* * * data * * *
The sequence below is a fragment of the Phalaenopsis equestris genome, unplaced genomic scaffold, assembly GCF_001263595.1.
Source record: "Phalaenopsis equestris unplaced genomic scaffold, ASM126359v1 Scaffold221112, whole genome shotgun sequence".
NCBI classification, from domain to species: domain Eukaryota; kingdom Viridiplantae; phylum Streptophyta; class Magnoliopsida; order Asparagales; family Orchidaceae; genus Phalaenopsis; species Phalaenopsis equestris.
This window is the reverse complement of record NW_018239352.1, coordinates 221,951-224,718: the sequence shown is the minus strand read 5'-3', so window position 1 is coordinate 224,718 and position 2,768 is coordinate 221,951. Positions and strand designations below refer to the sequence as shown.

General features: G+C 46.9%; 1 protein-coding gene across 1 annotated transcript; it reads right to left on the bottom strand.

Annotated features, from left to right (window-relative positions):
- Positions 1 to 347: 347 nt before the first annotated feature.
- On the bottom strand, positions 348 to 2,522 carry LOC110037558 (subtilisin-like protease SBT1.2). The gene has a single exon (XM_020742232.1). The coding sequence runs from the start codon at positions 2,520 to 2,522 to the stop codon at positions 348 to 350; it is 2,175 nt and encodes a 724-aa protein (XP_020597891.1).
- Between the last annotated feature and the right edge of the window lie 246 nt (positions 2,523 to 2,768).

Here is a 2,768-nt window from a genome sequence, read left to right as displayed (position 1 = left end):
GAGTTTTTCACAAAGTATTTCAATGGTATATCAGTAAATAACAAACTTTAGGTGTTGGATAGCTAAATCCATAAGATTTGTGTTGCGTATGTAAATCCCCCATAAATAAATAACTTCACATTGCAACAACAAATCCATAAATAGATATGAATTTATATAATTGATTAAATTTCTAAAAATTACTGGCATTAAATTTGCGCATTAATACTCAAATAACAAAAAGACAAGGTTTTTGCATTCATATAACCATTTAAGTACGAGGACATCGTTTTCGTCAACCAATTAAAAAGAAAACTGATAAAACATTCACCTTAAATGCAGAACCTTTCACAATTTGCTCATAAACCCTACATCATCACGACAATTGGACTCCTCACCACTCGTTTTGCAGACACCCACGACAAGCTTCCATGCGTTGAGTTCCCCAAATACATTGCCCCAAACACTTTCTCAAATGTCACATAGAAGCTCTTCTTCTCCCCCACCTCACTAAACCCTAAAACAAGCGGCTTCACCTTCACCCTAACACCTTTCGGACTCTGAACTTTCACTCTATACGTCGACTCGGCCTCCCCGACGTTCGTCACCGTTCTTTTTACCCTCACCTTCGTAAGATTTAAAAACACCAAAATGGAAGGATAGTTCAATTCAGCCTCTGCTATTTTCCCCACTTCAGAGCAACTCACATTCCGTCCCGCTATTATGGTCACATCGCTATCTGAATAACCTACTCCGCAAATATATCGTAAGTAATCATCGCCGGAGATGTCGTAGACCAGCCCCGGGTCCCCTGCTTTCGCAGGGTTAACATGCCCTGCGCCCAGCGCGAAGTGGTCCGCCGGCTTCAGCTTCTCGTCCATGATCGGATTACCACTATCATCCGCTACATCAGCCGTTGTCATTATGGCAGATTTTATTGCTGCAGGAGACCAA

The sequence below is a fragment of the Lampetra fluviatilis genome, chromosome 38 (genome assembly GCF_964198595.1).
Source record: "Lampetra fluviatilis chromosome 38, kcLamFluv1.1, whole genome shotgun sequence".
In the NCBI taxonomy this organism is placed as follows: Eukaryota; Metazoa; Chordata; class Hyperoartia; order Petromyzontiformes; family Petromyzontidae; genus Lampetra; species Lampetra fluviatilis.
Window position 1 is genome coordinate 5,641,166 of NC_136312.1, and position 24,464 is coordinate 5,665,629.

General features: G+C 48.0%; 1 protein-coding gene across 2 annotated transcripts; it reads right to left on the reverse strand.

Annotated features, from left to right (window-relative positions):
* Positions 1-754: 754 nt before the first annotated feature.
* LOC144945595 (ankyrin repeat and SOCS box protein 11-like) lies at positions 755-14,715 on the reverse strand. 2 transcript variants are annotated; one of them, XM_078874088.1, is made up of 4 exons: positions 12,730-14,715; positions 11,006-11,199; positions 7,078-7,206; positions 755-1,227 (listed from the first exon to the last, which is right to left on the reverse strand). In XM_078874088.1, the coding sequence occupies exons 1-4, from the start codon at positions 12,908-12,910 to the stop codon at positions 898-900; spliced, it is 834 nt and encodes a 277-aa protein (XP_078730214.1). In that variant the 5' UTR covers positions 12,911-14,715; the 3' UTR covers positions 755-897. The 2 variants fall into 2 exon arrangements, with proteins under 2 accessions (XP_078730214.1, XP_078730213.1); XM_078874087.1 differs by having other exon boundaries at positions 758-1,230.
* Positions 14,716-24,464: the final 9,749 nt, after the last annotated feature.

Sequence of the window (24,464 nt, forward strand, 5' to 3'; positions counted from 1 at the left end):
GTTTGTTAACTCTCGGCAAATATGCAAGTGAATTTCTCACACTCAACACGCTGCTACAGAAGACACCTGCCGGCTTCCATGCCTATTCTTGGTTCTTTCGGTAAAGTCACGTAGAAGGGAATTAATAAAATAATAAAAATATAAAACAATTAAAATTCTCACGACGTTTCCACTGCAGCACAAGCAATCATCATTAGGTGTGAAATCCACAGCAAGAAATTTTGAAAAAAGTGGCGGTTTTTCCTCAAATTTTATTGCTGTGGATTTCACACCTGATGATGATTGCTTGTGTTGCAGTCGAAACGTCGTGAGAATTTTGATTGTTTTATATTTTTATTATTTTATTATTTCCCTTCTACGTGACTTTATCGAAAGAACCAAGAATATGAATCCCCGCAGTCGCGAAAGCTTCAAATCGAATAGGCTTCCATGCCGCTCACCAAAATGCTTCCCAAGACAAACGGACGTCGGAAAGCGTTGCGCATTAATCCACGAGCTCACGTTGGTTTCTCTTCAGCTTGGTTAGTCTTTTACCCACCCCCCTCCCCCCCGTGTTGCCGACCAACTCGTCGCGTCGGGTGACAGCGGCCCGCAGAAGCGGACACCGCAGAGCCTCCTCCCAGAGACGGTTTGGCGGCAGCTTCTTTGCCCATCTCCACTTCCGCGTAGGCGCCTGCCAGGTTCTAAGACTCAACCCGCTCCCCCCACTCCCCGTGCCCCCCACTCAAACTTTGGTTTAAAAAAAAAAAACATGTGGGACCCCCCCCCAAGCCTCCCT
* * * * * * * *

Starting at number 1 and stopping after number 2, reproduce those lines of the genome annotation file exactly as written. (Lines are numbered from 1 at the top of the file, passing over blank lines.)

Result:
The sequence below is a fragment of the Phalaenopsis equestris genome, unplaced genomic scaffold, assembly GCF_001263595.1.
Source record: "Phalaenopsis equestris unplaced genomic scaffold, ASM126359v1 Scaffold221112, whole genome shotgun sequence".